On the same day I did that post, Jeffrey A. Trachtenberg did an article in the Wall Street Journal here. He said:
State antitrust authorities tend to be overshadowed by their federal counterparts. But some states have been particularly aggressive in enforcing antitrust laws—including Connecticut, New York and Texas.Well, yesterday, the Connecticut Attorney General Richard Blumenthal issued a press release here, announcing he was investigating agreements between the publishers, and Apple and Amazon:
Both Amazon and Apple have reached agreements with the largest e-book publishers that ensure both will receive the best prices for e-books over any competitors -- contract provisions known as “most favored nation” (MFN) clauses.AG Blumenthal has sent letters to both Apple and Amazon. Here is the letter to Apple, asking the company to schedule a meeting with his office to discuss their agreements with five of the Big Six publishers (only Random House--the biggest of the Big Six--has not entered into an agency model contract).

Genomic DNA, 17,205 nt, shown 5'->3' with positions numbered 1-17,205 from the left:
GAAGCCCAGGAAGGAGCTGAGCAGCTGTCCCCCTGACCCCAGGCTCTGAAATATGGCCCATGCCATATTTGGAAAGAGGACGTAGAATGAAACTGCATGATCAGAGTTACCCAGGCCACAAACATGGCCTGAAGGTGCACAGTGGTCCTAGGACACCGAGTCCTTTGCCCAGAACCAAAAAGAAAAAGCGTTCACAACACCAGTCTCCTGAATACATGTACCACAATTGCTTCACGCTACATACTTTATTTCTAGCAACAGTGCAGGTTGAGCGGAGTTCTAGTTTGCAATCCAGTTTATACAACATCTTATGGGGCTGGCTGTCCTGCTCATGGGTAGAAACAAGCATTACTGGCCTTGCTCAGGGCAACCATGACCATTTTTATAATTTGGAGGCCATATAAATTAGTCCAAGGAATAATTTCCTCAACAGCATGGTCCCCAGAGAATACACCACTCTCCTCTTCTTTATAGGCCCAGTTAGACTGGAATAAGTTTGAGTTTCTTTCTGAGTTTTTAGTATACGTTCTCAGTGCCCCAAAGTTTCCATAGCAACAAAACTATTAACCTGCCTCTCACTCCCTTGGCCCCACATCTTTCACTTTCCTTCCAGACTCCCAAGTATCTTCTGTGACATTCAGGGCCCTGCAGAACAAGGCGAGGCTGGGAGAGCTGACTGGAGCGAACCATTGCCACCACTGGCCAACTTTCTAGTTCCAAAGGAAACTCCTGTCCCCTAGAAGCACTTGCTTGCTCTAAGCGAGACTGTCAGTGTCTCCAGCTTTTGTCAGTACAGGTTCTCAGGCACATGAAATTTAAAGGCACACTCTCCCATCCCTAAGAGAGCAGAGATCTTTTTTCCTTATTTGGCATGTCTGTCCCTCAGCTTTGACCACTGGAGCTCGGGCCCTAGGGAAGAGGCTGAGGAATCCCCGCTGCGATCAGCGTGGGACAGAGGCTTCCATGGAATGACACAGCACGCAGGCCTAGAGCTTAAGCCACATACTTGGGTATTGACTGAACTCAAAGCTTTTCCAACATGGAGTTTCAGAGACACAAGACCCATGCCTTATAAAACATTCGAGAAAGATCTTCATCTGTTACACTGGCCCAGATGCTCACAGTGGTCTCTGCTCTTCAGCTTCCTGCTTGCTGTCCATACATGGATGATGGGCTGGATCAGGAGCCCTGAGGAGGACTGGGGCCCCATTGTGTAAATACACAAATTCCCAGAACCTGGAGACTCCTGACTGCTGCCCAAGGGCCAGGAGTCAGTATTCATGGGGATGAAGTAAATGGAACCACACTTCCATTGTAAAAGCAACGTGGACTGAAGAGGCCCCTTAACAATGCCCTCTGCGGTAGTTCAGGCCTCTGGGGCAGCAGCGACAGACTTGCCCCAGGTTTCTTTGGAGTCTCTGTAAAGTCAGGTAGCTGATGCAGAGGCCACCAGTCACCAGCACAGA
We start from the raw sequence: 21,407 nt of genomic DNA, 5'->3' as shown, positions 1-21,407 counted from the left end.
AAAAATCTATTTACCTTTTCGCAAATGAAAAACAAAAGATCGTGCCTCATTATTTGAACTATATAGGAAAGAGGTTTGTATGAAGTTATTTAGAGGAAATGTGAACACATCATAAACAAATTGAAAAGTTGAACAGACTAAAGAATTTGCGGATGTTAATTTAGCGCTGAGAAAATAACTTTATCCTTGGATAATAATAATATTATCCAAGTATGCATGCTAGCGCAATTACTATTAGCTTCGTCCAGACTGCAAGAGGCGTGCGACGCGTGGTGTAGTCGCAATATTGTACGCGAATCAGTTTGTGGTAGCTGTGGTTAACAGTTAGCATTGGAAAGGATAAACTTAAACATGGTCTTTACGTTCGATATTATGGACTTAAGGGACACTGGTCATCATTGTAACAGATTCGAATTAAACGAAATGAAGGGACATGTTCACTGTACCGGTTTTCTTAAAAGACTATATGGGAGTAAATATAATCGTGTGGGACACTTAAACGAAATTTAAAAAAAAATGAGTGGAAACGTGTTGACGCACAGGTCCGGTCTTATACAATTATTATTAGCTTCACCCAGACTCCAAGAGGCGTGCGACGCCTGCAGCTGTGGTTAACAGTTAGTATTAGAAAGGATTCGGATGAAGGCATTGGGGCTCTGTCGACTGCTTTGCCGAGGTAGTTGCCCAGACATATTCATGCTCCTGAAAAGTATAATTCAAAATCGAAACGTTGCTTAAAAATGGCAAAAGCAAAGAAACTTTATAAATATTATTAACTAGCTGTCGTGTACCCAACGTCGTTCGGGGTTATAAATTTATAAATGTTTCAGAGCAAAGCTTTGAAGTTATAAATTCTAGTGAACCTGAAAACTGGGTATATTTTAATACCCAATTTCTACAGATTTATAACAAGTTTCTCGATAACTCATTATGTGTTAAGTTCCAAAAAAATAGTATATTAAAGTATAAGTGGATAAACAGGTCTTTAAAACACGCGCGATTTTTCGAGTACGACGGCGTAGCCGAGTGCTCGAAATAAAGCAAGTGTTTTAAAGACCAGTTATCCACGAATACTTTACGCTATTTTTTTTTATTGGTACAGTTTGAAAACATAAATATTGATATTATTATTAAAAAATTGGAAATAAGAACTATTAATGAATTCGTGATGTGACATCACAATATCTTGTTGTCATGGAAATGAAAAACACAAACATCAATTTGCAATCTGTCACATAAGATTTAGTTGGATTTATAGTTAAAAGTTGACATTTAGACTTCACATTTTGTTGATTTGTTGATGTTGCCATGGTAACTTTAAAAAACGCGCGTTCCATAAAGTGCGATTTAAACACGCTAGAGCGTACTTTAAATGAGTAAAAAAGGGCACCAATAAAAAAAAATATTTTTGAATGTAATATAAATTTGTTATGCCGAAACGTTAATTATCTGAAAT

These agreements appear to deter certain publishers from offering discounts to Amazon and Apple’s competitors -- because they must offer the same to Amazon and Apple. This restriction blocks cheaper and competitive prices for consumers.
In late May, the New York Times reported here that the Justice Department was looking into Apple's involvement in the digital music industry:
... people briefed on the inquiries also said investigators had asked in particular about recent allegations that Apple used its dominant market position to persuade music labels to refuse to give the online retailer Amazon.com exclusive access to music about to be released.Time will tell whether the Justice Department expands the federal investigation to include e-books.